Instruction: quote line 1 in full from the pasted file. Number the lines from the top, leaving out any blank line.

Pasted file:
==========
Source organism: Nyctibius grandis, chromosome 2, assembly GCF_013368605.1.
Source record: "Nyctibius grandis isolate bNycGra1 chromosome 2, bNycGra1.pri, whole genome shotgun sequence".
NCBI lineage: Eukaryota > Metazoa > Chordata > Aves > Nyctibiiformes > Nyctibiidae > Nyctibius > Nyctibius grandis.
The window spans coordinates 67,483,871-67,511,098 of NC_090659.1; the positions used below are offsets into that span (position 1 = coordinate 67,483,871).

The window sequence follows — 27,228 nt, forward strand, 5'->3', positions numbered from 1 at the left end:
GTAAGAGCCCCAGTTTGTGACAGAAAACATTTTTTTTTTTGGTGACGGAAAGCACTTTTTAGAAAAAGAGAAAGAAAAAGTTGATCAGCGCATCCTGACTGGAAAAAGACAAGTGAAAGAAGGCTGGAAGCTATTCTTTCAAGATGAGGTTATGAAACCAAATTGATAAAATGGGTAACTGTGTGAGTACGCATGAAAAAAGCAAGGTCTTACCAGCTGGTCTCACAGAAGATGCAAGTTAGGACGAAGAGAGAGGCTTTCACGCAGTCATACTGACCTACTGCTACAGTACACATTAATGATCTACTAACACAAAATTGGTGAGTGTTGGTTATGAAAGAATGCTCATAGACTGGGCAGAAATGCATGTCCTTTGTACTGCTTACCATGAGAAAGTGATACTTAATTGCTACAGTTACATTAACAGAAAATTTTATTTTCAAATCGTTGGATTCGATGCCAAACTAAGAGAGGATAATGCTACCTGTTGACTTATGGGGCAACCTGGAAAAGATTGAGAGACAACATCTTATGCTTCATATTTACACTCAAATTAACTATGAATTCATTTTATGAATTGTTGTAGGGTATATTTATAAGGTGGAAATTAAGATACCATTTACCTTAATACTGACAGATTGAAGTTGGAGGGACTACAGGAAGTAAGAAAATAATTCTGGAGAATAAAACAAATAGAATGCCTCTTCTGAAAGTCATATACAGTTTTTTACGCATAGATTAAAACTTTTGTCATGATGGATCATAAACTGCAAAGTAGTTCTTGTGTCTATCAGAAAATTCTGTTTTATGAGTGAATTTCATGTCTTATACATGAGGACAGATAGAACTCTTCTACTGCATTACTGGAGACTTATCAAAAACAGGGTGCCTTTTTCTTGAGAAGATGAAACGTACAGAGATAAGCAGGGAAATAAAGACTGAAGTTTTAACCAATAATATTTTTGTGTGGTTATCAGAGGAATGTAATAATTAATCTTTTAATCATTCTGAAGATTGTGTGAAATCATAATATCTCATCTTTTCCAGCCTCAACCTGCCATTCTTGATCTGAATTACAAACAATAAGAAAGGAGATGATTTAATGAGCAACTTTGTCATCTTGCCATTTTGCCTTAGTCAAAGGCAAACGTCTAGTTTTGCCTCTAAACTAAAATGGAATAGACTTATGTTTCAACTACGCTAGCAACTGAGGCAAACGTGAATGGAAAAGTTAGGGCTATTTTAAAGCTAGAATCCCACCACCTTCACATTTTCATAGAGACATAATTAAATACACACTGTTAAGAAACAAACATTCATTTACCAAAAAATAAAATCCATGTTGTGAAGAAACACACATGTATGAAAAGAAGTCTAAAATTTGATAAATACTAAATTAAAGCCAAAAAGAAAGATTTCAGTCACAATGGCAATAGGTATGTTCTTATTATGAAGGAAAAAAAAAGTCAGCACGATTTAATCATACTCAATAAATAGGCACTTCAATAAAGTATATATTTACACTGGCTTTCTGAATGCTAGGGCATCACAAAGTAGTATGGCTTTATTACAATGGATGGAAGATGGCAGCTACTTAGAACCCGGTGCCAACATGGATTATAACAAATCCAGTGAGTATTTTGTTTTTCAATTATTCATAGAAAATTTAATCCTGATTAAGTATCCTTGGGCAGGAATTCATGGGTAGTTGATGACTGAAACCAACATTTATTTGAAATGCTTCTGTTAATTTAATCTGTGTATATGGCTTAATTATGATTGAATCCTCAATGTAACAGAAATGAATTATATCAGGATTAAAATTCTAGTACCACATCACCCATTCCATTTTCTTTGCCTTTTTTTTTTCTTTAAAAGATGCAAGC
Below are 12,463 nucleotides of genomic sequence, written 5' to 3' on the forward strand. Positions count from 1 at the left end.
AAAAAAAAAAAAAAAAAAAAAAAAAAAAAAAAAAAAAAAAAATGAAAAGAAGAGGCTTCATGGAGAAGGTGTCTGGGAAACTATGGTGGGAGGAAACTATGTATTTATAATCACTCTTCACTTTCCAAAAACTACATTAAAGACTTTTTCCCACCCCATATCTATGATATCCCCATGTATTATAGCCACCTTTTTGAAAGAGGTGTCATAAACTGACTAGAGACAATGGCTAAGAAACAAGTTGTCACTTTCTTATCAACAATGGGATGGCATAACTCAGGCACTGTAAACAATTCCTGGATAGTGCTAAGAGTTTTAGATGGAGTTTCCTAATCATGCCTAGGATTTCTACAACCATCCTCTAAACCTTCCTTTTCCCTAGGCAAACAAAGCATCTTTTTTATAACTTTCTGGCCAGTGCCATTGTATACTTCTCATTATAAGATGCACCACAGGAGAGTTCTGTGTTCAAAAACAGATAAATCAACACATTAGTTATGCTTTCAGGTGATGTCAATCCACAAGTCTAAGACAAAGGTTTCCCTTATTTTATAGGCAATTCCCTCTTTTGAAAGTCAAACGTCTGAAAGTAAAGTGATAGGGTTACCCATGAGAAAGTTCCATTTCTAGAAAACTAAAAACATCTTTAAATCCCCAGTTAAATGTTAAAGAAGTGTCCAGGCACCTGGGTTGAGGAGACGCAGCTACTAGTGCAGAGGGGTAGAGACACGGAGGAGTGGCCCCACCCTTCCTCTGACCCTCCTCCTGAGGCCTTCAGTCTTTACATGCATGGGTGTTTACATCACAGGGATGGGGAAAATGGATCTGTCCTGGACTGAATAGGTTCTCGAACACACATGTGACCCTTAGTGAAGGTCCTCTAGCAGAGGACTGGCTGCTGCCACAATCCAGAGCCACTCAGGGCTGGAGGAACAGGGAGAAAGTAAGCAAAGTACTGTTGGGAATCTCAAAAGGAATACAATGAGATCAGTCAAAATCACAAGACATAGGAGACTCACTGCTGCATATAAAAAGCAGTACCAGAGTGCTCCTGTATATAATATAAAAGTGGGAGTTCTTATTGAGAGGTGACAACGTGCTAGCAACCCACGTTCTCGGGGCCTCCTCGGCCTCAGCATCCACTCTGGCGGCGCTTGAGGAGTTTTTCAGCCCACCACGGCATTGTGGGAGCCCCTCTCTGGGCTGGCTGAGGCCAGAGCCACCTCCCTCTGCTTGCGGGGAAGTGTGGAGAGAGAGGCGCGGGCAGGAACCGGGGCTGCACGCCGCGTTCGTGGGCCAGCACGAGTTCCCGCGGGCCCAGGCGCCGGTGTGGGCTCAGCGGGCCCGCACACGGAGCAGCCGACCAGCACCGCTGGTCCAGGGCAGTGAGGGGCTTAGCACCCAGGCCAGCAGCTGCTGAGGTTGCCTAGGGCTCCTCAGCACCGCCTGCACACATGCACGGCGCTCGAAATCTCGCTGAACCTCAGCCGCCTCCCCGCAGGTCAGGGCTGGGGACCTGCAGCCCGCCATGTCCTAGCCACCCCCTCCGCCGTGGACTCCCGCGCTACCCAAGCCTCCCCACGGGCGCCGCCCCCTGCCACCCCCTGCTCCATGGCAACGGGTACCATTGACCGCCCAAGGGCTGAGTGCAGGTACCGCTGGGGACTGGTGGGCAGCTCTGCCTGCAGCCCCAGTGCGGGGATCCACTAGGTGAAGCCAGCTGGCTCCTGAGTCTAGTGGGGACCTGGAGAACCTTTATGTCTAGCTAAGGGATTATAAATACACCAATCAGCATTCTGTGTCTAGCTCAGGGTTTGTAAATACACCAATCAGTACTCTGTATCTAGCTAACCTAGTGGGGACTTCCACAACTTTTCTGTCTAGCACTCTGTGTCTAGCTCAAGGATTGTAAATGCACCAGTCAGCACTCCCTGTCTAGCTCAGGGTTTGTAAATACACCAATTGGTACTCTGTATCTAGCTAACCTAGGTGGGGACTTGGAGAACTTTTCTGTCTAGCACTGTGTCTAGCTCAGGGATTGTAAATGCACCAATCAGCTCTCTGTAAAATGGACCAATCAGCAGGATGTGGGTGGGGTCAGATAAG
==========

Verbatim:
Source organism: Nyctibius grandis, chromosome 2, assembly GCF_013368605.1.